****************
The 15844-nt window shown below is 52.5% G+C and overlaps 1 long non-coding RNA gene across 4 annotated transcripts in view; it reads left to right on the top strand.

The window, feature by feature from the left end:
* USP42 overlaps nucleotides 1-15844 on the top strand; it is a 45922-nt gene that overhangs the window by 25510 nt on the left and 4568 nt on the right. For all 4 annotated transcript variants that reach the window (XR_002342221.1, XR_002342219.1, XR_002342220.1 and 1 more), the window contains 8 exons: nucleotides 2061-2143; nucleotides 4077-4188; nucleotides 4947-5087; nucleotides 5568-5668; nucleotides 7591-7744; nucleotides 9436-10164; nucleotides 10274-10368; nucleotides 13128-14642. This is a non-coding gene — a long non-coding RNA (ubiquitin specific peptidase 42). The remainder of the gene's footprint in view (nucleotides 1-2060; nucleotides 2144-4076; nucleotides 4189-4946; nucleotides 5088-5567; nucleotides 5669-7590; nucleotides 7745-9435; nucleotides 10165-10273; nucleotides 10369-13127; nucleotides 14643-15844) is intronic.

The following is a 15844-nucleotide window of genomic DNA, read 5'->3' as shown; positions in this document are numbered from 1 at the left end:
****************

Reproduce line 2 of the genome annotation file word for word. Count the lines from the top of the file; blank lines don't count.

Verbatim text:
The window, feature by feature from the left end: